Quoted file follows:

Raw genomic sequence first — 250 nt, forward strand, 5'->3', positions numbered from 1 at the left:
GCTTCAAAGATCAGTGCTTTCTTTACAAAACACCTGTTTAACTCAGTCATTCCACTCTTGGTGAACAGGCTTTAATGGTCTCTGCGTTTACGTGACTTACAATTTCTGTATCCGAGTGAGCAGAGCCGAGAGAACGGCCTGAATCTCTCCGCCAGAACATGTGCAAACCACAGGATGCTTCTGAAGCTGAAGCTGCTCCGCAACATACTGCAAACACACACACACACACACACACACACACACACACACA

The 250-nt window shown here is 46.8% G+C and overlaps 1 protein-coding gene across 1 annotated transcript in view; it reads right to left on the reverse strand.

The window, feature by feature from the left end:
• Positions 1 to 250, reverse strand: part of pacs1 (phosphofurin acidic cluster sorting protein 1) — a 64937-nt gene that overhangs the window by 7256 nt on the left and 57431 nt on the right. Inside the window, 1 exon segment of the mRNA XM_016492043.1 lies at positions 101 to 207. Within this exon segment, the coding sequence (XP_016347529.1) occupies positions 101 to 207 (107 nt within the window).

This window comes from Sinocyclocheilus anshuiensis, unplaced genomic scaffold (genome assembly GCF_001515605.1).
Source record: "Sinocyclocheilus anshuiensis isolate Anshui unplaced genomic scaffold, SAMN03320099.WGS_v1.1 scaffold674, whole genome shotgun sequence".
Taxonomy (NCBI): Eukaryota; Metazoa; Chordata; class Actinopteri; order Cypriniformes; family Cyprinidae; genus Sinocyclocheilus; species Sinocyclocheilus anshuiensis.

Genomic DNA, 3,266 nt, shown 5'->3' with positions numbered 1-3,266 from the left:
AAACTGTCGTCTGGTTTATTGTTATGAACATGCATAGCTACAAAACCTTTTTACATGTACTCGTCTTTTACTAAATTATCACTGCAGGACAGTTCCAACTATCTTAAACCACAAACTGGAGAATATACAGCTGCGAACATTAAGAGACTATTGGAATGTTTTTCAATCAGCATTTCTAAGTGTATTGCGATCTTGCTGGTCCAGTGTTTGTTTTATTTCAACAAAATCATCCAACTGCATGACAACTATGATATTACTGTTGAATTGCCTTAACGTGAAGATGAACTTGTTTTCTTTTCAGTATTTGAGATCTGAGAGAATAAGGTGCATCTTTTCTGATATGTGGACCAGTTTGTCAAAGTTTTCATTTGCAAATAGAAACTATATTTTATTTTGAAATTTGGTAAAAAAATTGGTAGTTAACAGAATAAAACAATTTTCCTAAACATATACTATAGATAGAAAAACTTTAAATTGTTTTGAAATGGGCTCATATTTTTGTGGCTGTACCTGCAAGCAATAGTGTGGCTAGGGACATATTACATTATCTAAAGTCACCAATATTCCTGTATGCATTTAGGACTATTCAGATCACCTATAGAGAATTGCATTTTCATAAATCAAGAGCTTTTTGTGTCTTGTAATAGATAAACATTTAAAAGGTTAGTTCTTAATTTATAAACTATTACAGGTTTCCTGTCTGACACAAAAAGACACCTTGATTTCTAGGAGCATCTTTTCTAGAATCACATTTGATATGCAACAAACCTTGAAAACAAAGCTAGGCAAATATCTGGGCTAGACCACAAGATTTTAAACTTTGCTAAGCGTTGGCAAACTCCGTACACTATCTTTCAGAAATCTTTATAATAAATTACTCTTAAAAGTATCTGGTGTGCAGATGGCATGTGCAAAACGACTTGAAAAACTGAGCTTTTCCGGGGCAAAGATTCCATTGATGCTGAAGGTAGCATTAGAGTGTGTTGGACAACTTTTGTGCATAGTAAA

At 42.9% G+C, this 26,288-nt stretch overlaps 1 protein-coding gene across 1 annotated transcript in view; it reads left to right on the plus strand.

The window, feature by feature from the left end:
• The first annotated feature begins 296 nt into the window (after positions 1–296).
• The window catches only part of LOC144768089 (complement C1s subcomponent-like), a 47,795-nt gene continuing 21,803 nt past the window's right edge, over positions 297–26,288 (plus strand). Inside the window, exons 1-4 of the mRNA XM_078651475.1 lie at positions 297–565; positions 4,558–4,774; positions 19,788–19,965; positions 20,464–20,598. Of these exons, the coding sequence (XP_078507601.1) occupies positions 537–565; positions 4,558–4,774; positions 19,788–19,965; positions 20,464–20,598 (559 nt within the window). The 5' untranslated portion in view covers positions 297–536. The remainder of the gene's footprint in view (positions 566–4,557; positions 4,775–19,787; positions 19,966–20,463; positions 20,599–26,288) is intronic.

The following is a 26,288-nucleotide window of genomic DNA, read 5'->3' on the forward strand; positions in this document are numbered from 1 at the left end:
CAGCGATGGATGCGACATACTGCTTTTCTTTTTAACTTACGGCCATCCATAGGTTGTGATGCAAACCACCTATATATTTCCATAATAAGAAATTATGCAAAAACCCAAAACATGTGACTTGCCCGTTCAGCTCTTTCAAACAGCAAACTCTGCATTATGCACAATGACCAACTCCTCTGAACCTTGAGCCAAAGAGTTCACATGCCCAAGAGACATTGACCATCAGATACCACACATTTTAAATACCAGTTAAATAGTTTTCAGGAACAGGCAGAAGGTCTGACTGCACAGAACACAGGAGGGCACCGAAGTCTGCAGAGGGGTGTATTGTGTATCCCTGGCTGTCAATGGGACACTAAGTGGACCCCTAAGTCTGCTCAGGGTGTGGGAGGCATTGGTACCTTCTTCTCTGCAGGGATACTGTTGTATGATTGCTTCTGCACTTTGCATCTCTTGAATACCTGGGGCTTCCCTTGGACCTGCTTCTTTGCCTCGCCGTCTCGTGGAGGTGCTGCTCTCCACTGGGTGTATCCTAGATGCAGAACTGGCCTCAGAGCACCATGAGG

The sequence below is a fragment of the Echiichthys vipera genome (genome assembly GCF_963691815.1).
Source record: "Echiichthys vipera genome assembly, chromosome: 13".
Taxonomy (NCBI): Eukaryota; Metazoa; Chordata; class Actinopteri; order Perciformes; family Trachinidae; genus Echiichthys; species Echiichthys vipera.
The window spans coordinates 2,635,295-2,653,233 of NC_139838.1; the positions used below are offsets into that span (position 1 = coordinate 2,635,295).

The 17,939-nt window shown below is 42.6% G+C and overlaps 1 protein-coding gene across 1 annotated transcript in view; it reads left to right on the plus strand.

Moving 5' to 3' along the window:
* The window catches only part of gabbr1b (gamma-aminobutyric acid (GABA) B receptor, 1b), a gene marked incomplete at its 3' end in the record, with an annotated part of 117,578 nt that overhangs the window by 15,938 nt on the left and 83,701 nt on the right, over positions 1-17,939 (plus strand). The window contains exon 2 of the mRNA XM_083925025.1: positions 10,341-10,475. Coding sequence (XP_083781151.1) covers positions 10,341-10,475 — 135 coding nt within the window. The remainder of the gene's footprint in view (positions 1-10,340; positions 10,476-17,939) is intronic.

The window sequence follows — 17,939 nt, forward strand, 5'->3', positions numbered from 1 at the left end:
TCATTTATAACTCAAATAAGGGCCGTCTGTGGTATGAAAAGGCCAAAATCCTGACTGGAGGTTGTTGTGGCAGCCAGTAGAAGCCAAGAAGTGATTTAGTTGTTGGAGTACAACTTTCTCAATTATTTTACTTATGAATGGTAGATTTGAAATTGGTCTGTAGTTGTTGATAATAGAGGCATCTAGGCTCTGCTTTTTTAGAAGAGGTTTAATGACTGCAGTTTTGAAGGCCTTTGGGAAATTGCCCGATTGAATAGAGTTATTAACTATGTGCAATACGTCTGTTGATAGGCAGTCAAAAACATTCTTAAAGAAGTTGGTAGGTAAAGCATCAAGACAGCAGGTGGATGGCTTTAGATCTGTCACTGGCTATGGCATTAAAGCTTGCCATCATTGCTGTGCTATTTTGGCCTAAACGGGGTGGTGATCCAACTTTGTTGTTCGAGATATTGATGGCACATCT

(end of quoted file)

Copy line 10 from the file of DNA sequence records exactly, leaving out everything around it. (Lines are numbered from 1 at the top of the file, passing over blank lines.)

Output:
AAACTGTCGTCTGGTTTATTGTTATGAACATGCATAGCTACAAAACCTTTTTACATGTACTCGTCTTTTACTAAATTATCACTGCAGGACAGTTCCAACTATCTTAAACCACAAACTGGAGAATATACAGCTGCGAACATTAAGAGACTATTGGAATGTTTTTCAATCAGCATTTCTAAGTGTATTGCGATCTTGCTGGTCCAGTGTTTGTTTTATTTCAACAAAATCATCCAACTGCATGACAACTATGATATTACTGTTGAATTGCCTTAACGTGAAGATGAACTTGTTTTCTTTTCAGTATTTGAGATCTGAGAGAATAAGGTGCATCTTTTCTGATATGTGGACCAGTTTGTCAAAGTTTTCATTTGCAAATAGAAACTATATTTTATTTTGAAATTTGGTAAAAAAATTGGTAGTTAACAGAATAAAACAATTTTCCTAAACATATACTATAGATAGAAAAACTTTAAATTGTTTTGAAATGGGCTCATATTTTTGTGGCTGTACCTGCAAGCAATAGTGTGGCTAGGGACATATTACATTATCTAAAGTCACCAATATTCCTGTATGCATTTAGGACTATTCAGATCACCTATAGAGAATTGCATTTTCATAAATCAAGAGCTTTTTGTGTCTTGTAATAGATAAACATTTAAAAGGTTAGTTCTTAATTTATAAACTATTACAGGTTTCCTGTCTGACACAAAAAGACACCTTGATTTCTAGGAGCATCTTTTCTAGAATCACATTTGATATGCAACAAACCTTGAAAACAAAGCTAGGCAAATATCTGGGCTAGACCACAAGATTTTAAACTTTGCTAAGCGTTGGCAAACTCCGTACACTATCTTTCAGAAATCTTTATAATAAATTACTCTTAAAAGTATCTGGTGTGCAGATGGCATGTGCAAAACGACTTGAAAAACTGAGCTTTTCCGGGGCAAAGATTCCATTGATGCTGAAGGTAGCATTAGAGTGTGTTGGACAACTTTTGTGCATAGTAAA